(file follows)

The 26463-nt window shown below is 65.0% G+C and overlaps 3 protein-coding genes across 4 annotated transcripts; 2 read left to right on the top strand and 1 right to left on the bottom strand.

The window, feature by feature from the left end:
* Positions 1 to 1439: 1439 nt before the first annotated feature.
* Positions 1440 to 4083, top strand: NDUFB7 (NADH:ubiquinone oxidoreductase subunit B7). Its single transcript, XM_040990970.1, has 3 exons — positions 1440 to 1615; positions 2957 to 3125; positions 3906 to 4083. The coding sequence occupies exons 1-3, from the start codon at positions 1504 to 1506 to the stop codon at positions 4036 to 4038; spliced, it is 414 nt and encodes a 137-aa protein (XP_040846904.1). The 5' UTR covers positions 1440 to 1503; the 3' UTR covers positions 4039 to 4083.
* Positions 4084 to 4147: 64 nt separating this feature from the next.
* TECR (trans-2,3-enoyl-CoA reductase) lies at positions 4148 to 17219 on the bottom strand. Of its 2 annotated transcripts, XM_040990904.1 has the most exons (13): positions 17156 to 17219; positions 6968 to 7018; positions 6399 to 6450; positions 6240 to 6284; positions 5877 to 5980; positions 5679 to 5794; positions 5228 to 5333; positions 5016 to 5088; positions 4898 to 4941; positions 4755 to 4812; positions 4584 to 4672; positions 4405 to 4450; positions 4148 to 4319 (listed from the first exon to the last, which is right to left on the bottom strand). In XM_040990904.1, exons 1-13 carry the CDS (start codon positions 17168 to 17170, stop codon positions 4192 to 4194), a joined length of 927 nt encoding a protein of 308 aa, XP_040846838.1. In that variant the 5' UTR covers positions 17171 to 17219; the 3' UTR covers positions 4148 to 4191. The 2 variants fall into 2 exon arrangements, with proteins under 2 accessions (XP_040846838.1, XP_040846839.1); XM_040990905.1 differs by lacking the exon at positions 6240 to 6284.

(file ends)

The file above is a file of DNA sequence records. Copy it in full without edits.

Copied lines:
The 26463-nt window shown below is 65.0% G+C and overlaps 3 protein-coding genes across 4 annotated transcripts; 2 read left to right on the top strand and 1 right to left on the bottom strand.

The window, feature by feature from the left end:
* Positions 1 to 1439: 1439 nt before the first annotated feature.
* Positions 1440 to 4083, top strand: NDUFB7 (NADH:ubiquinone oxidoreductase subunit B7). Its single transcript, XM_040990970.1, has 3 exons — positions 1440 to 1615; positions 2957 to 3125; positions 3906 to 4083. The coding sequence occupies exons 1-3, from the start codon at positions 1504 to 1506 to the stop codon at positions 4036 to 4038; spliced, it is 414 nt and encodes a 137-aa protein (XP_040846904.1). The 5' UTR covers positions 1440 to 1503; the 3' UTR covers positions 4039 to 4083.
* Positions 4084 to 4147: 64 nt separating this feature from the next.
* TECR (trans-2,3-enoyl-CoA reductase) lies at positions 4148 to 17219 on the bottom strand. Of its 2 annotated transcripts, XM_040990904.1 has the most exons (13): positions 17156 to 17219; positions 6968 to 7018; positions 6399 to 6450; positions 6240 to 6284; positions 5877 to 5980; positions 5679 to 5794; positions 5228 to 5333; positions 5016 to 5088; positions 4898 to 4941; positions 4755 to 4812; positions 4584 to 4672; positions 4405 to 4450; positions 4148 to 4319 (listed from the first exon to the last, which is right to left on the bottom strand). In XM_040990904.1, exons 1-13 carry the CDS (start codon positions 17168 to 17170, stop codon positions 4192 to 4194), a joined length of 927 nt encoding a protein of 308 aa, XP_040846838.1. In that variant the 5' UTR covers positions 17171 to 17219; the 3' UTR covers positions 4148 to 4191. The 2 variants fall into 2 exon arrangements, with proteins under 2 accessions (XP_040846838.1, XP_040846839.1); XM_040990905.1 differs by lacking the exon at positions 6240 to 6284.